California lawmakers are taking a new look at safeguarding Lake Tahoe, the azure, Alpine jewel that straddles the California-Nevada line and has been a bone of environmental and regulatory contention for decades.
The creation of a bipartisan, two-house committee in the Capitol – the first of its kind on the California side — is intended to force new attention on the lake’s problems and potentially shake loose funds for environmental projects.
“We are appreciative of the spotlight that this would put on the lake. We haven’t turned the corner here at Tahoe in terms of saving the lake and getting it back to 100 feet of clarity,” said Michael Donahoe of the Tahoe Area Sierra Club.
Currently, the average clarity at the 22-mile-long lake, which is about 1,650 feet deep, is about 69.6 feet. The dwindling clarity stems from runoff and sediment linked to development, fire-devastated acreage and recreational usage, among other factors.
Environmentalists in both states are supportive of the California plan.
“They are thrilled that California is doing this. It’s long overdue,” said Phil Caterino, executive director of the Tahoe Divers Conservancy, a volunteer group that regularly probes the lake for debris. The litter, debris and junk that the divers turn up – tires, furniture, tanks, tubs, cans, etc — is remarkable.
“When we do a slide show, people think we fake these pictures. We’ve been doing this for nearly 20 years. It (the debris) is kind of like out of sight out of mind,” Caterino said. Other backers include the Lake Tahoe Conservation Trust, the League to Save Lake Tahoe and the Nature Conservancy.
California’s Joint Committee for the Protection of Lake Tahoe does not yet exist. Pushed by Senate Leader Darrell Steinberg, D-Sacramento, the legislation to create the eight-member, two-house committee awaits action on the Senate floor after unanimous approval in the Rules Committee. The resolution, SCR 13, also needs Assembly approval, but no signature from the governor.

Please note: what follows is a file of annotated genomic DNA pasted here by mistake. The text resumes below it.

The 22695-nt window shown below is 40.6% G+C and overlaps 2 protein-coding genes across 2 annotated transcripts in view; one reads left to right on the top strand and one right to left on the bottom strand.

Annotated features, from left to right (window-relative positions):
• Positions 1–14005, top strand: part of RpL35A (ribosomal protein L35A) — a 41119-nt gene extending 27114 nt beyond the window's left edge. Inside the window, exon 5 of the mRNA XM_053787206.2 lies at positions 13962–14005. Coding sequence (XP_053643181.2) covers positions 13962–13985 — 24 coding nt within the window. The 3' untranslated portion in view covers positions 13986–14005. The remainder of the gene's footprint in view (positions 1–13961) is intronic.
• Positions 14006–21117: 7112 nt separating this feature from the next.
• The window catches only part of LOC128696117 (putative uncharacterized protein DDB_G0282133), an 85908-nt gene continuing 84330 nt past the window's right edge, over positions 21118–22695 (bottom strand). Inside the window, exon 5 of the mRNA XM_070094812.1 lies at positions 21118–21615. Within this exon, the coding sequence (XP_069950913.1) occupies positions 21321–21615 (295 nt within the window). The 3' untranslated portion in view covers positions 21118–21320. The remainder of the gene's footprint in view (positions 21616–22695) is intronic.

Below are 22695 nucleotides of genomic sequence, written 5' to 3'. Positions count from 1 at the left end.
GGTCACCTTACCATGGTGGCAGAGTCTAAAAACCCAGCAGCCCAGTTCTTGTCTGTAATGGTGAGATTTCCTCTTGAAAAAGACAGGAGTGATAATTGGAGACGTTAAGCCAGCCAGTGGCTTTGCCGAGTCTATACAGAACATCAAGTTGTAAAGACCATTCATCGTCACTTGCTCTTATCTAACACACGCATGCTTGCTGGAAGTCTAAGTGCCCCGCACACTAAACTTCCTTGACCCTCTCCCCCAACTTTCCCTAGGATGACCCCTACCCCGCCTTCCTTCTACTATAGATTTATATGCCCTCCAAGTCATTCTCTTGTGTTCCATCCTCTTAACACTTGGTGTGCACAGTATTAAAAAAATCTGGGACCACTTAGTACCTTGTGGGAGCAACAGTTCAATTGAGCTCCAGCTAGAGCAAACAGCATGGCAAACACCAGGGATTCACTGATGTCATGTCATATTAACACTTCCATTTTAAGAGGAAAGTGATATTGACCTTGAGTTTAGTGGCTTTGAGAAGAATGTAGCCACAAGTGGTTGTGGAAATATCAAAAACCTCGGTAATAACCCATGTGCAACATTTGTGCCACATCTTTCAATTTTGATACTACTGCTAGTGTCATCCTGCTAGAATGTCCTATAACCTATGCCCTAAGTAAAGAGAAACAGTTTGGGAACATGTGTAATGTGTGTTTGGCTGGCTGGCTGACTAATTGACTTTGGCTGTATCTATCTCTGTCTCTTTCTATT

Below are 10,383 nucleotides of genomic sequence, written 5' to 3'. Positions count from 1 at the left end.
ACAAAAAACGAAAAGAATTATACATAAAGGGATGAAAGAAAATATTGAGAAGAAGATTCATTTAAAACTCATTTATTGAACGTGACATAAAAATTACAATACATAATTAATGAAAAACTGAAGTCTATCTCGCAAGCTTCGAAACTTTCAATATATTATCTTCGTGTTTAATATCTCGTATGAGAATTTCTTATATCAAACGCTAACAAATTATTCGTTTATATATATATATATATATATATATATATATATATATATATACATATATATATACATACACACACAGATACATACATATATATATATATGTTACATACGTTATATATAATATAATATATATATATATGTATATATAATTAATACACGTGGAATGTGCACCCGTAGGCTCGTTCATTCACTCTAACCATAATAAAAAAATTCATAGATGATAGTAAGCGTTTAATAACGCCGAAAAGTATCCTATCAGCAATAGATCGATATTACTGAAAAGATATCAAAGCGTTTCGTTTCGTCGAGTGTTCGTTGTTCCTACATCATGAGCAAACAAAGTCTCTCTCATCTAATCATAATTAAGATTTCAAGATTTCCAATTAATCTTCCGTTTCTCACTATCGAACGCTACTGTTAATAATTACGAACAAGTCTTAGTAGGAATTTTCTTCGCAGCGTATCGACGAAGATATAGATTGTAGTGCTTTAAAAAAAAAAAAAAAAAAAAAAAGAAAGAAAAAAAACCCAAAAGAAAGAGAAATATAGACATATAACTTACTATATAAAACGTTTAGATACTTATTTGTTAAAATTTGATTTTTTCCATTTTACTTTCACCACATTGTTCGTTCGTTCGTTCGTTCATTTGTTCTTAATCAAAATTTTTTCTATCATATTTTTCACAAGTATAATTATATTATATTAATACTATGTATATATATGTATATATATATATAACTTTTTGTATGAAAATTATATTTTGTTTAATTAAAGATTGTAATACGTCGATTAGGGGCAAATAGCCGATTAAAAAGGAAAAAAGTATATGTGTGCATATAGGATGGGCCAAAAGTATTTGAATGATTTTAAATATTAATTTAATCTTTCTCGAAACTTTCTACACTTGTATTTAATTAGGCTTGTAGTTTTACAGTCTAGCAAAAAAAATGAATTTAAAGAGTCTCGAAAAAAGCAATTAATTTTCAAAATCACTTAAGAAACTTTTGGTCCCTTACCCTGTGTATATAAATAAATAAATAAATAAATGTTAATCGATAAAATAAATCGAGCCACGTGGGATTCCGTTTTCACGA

Thus far, the proposal by Steinberg is receiving bipartisan support, and its backers include two state Republican lawmakers whose districts encompass Lake Tahoe — Sen. Dave Cox of Fair Oaks and Assemblyman Ted Gaines of Roseville. The committee echoes one already established in Nevada.
“You’ve got the state of Nevada with their own commission. I like the idea of having balance, from California’s perspective,” Gaines said. The balance includes being able to accommodate the business and property interests of his constituents with the environmental needs of the fragile lake, he added.
Development of the California committee caught many by surprise. In part, that’s because development and construction at the lake already is closely regulated by the Tahoe Regional Planning Agency – the lake is also a federally declared protected resource — and in part because until now California saw little need to emulate Nevada’s long-established legislative committee.
Nevada’s committee was formed in the mid-1980s. With its cumbersome title – it’s officially called the “Legislative Committee for the Review and Oversight of the Tahoe Regional Planning Agency (TRPA) and the Marlette Lake Water System” — the Nevada committee meets in the interim periods when the Nevada Legislature is in recess.
The committee holds public hearings on high-profile array of issues affecting the lake and water projects, including finances, environmental protections, proposed legislation and the like. For the first time in Nevada, the committee currently is headed by a Las Vegas-area lawmaker.
But unlike the committee envisioned for California, the Nevada panel’s specific mission includes oversight of the 40-year-old TRPA. TRPA is an unusual, powerful government amalgam, formed in a compact between California and Nevada and sanctioned by Congress. TRPA has a 15-member board chosen from both states and it decides such pocketbook issues as planning, construction and permitting. The board often is at the center of contentious debates.
Instead of an adversary to TRPA, at least theoretically, the California committee hopes to direct the public’s attention to Lake Tahoe’s environmental needs. By one estimate, those include some $1.1 billion in environmental improvement projects developed over the past decade.
Currently, none of those projects is included in the $270 million of federal stimulus funding for water projects announced recently by California’s State Water Resources Control Board. Details remain to be worked out, but the board has a lengthy eligibility procedure and other projects already hope for funding.
But backers of Steinberg’s proposed committee hope that money may be freed up, and that the committee will revitalize the public’s interest in the lake – interest that periodically waxes and wanes.
“We need state, local and federal support to accomplish this, to have emphasis put on the water-quality projects and get some results as soon as possible. We need that focus sooner rather than later,” Donahoe said.
“Where we get into conflict is where somebody wants to take a raw piece of land and build on it,” he added.